A lifetime of drama and impulsiveness are reflected in the poems of a man who used to rub shoulders with Ted Hughes. THEO PANAYIDES meets an English Cypriot proud of his roots
The punchline comes after an hour, when I ask the poet George Tardios what’s the biggest crisis, or difficult situation, he’s faced in his life, and he recounts how he almost died in the Asian tsunami that killed over 200,000 people on Boxing Day 2004. It’s a punchline not because it’s amusing – the event was obviously horrific, and still haunts him now – but because it manages to cap a solid hour of recounting other crises and difficult situations (I don’t even know why I asked the question; he’d have been within his rights to reply: ‘Jesus, man, don’t you have enough?’), from bloody gang warfare on the streets of London to a week in a Kenyan prison in the mid-1980s. And poetry, of course.
Actually, I take it back. The punchline is probably the poetry – the quality of the poetry, much appreciated by the late Ted Hughes among others, and indeed the existence of the poetry, the fact that a working-class, not to say slum-born London Cypriot spent a lifetime (73 years and counting) getting into scrapes, dodging or skirting disaster, getting beaten up and sometimes beating up others – he always had good cause, or thought he did – and plunging into adventures like his two-year Tanzanian trek in the footsteps of Stanley and Livingstone, yet still wrote lines like the following:
Pocked with licked pins, bristling notes
Spilt red wine on her dress
A spreading blot.
Only cicadas heard the stumbled passage to their bed.
We talk for an hour and a half, yet the poetry barely gets mentioned – partly because there’s so much else to talk about, but also because it seems to exist outside himself, a higher plane to which he’s allowed access only intermittently (he has “gaps” between poems, he admits) and then only as a conduit. “This Cypriot book of poems – I feel as if it’s come to me,” he explains in his slow drawl. “It’s come from somewhere else. It’s not me. It’s not me at all, making it happen. It’s something that’s passed through me.”
So, like some Higher Force?
“Higher Force, definitely. And so I wait, for the next round to come up. ’Cause it’s always happened like this, I’ve always waited and it always comes up. This – this writing takes place.”
The ‘Cypriot book of poems’ is called Buttoned-Up Shapes, and its appearance in a bilingual edition – translated by Despina Pirketti, published by Armida Publications and Write CY – is a major event. “It’s almost a kind of revenge writing, these poems,” chuckles George, noting that the title refers to the British, or Cypriots’ idea of the British. “I want [the poems] to be accepted by Cyprus, they are about Cyprus and they’re for Cyprus”. It’s an odd, delicious irony that George handles the English language beautifully – and still pines for London after a few months in his summer home of Kritou Terra – yet doesn’t feel English, indeed he bristles at the very idea. “England is a racist country,” he claims, citing Brexit as the latest iteration of the ordinary Brits who snarled “Get back to your own country” at him as a child in the 50s. “I feel an outsider, I’ve always felt an outsider. At the moment, Islam is getting a very bad press in England,” he goes on, unafraid of sounding controversial; “I’m on the side of Islam. Just like I was on the side of the IRA. Because it was like Eoka, and they were called terrorists just like Eoka.”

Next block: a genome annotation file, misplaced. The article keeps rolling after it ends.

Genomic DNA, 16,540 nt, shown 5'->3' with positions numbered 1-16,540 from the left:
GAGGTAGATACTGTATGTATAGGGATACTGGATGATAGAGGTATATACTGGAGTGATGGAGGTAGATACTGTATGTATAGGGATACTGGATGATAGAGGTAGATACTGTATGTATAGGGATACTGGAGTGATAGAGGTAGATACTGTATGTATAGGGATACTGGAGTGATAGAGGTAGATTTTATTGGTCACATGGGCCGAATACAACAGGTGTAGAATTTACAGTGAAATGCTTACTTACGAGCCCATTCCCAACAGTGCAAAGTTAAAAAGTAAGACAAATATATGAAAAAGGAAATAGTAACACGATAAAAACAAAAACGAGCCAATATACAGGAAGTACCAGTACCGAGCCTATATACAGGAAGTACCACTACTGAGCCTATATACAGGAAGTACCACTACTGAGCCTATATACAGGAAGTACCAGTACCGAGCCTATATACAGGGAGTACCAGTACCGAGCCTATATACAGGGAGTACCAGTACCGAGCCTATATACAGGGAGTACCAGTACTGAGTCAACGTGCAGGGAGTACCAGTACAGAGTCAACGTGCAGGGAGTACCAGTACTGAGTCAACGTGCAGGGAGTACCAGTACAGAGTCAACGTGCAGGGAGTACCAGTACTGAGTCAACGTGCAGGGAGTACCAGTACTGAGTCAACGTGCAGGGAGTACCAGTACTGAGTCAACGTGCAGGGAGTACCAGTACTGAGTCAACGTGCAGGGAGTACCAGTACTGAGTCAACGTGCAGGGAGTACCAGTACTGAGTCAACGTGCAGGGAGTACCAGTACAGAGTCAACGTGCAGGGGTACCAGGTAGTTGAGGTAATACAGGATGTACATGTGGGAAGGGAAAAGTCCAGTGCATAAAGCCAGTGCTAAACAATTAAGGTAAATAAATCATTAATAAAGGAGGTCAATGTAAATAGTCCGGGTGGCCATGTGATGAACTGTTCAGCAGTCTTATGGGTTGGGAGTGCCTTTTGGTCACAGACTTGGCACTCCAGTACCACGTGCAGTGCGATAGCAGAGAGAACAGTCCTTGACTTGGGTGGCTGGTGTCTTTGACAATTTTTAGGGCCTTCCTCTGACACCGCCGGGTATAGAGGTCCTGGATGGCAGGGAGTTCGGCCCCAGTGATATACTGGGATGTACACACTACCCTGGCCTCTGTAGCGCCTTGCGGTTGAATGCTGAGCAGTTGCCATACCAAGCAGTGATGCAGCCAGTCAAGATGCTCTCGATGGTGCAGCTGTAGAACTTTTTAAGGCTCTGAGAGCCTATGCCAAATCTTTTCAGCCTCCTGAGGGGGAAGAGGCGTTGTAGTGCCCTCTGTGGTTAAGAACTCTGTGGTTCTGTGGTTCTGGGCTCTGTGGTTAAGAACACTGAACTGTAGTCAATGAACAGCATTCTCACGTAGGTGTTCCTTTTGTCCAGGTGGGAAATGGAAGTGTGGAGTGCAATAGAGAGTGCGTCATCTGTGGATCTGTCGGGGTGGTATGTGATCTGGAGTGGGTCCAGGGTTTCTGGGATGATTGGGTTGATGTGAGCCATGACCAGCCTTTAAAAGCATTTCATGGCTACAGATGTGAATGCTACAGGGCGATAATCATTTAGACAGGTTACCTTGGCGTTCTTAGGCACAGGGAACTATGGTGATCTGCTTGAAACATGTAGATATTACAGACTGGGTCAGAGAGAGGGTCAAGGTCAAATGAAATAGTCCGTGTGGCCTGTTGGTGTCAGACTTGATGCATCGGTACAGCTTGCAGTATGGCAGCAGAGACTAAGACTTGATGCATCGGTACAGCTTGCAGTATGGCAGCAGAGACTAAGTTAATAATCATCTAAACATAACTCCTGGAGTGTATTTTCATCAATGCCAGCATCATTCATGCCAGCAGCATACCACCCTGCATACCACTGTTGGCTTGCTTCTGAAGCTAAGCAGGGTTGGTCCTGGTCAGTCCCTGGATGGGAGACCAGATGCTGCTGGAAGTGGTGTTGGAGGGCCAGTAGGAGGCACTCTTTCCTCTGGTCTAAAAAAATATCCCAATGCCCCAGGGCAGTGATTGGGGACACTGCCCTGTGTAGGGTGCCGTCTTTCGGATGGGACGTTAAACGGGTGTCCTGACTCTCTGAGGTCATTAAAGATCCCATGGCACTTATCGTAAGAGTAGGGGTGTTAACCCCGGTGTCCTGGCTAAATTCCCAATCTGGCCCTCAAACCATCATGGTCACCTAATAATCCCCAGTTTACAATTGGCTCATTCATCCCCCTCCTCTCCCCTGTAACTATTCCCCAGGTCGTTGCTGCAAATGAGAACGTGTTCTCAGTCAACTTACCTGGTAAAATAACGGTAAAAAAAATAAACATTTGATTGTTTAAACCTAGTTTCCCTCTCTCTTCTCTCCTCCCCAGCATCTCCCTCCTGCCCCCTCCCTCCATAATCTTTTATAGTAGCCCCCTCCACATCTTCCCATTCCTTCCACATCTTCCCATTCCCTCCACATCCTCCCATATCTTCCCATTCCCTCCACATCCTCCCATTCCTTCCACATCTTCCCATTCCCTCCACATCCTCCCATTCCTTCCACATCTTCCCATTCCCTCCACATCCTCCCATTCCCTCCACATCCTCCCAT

We sit in a courtyard in Kaimakli, at the home of a mutual friend; Christine, George’s wife of 48 years, sits in the background, listening discreetly and prompting him when he loses his train of thought, as he does occasionally. The two are a team (they have no children), George with his thick suntanned arms and curly, if thinning, black hair – he looks like he could happily grout your kitchen, or build a garden wall in your backyard – Christine a slim, bubbly blonde. He’s an Aries, she’s a Sagittarius: a good match, apparently. She was also part of the three-person expedition that trekked through Tanzania for two years, then saved both their lives in 2004 by physically pulling him away from the tsunami (he was frozen, staring at the wave as it rose up “like a cobra”). What first attracted her to George? “He talked me into it,” she replies, and laughs. “He wanted to do things, action things – and I’m an outdoor person, so I like to do things as well”. Christine pauses, thinking back to their five decades together: “I didn’t intend to have a peaceful life. And I didn’t get one!”.
They met in a North London nightclub, where George was a doorman-slash-bouncer and Christine a part-time waitress (she worked as a teacher the rest of the week). This was not a high-end place, but it didn’t lack for celebrity guests: the notorious Kray brothers came by, initially hoping to sell protection – “but we were already paying West Hampstead police station,” explains George with a straight face, so the Krays merely bought a few drinks and behaved themselves. Later, there was also “a Scottish gang that wanted to shoot my legs off,” forcing the now-married couple to go into hiding. One of the gang had threatened the chef in the kitchen, and George had intervened rather forcefully; that’s how he was, “I used to go and support all the underdogs,” he recalls with a rueful chuckle, “it’s ridiculous… I’ve changed now,” he adds, “I’m not like this. I’m very peaceful. Obviously I’m so old now, I couldn’t do it anyway.”
He had form, going back to his childhood years in Somers Town, just behind King’s Cross. There were only four Cypriots at his school and all four were prey for the racists of the Somers Town gang on the journey between school and home: “They used to beat us up and smash bottles on our heads, and call us ‘bubbles’” (from ‘bubble and squeak’, rhymes with ‘Greek’). George still has thin white scars on the backs of his hands, from trying to shield his face while being attacked with a cutthroat razor. One of his friends was stabbed on the top deck of a London bus, where he’d tried to flee from the gang. The Cypriots were too few to retaliate in kind – but they did take revenge by ambushing gang members individually, rubbing their faces with hot chili pepper. (And through poetry, of course; but that came later.)